Introduction: Carving a Wood Ladle
Woodcarving is always a pleasure and can be done almost anywhere with a minimum of tools. This summer I spent two weeks sailing an open boat. Freshwater was stored in a barrel on deck, and the ladle we used to scoop it up had a painfully short handle. I decided I would make a longer one, and this is the result.
Step 1: Tools and Materials
First of all you are going to need a piece of wood. For a ladle, a curved piece is best, as it is strong, and you waste little wood in the process when you already have the basic shape. I chose this curved piece of Birch.
The tools I used were:
If you prefer, you can of course use a band saw, belt sander and drill to help you along, but this time I wanted a handtool project.
Step 2: Carve It Out.
I started by carving the long handle with the axe and the draw knife.
The bowl was carved with the spoon knife, and the outside shaped with a regular knife.
Make the surfaces as smooth as you can with the cutting tools. That will save you a lot of sanding. Especially the bowl of the ladle can be a bit cumbersome to sand, so cut it as smooth as you can manage with the spoon knife. Remember to keep your tools sharp. That makes the whole experience so much more enjoyable.
A small scraper can be very usefull for smoothing the inside of cups and bowls, but I didn't have one with me.
The small hole in the handle was sanded with small rolls of sand paper, and then polished with a piece of string. Pulling a natural fibre string over the wood under tension creates friction and heat, and thus polishes the wood nicely. Synthetic string has a tendency to melt and produce ugly stains.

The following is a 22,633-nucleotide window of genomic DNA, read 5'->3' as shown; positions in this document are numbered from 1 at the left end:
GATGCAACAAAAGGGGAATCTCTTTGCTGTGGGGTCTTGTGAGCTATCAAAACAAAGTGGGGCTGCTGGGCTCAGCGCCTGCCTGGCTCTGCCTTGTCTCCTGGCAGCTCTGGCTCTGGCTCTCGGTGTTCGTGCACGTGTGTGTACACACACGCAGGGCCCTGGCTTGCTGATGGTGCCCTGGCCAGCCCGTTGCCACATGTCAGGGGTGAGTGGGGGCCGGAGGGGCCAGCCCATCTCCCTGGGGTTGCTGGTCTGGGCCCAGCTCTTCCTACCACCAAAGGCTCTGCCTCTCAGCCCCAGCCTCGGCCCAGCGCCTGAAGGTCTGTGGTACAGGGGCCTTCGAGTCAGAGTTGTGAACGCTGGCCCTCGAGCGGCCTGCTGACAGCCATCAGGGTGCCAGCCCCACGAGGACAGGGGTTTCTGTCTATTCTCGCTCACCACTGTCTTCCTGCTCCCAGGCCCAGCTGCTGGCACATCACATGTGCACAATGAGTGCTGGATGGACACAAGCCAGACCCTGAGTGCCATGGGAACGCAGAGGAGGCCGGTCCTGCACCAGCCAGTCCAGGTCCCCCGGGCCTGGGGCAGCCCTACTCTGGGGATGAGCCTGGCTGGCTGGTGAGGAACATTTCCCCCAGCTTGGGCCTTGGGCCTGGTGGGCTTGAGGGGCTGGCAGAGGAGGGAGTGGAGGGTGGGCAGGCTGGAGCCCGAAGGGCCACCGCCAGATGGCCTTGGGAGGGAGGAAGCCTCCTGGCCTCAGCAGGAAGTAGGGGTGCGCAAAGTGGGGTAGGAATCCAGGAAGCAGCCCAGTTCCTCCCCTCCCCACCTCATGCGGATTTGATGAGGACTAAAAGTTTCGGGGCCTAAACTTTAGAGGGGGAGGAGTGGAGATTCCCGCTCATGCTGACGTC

Step 3: Treat and Use
Now it is time for some surface treatment.
You can of course leave it untreated. Most kitchen utensils made of wood are untreated.
I like to treat the things I make with wallnut oil. I like wallnut oil, as it is certainly food safe, and it cures in air to leave a nice surface over time.
You can use mineral oils made for cutting boards, or other plant oils. One of the other reasons I use wallnut oil is that it doesn't go rancid like some other oils can. A wood cup I treated with olive oil smelled pretty nasty after some time.
One thing to consider if you use wallnut oil is that it could affect people with nut allergies. You can buy wallnut oil that is protein free, and thus safe even for those with allergies.
Treated or not, your ladle is ready for use.
Participated in the
Outside Contest 2017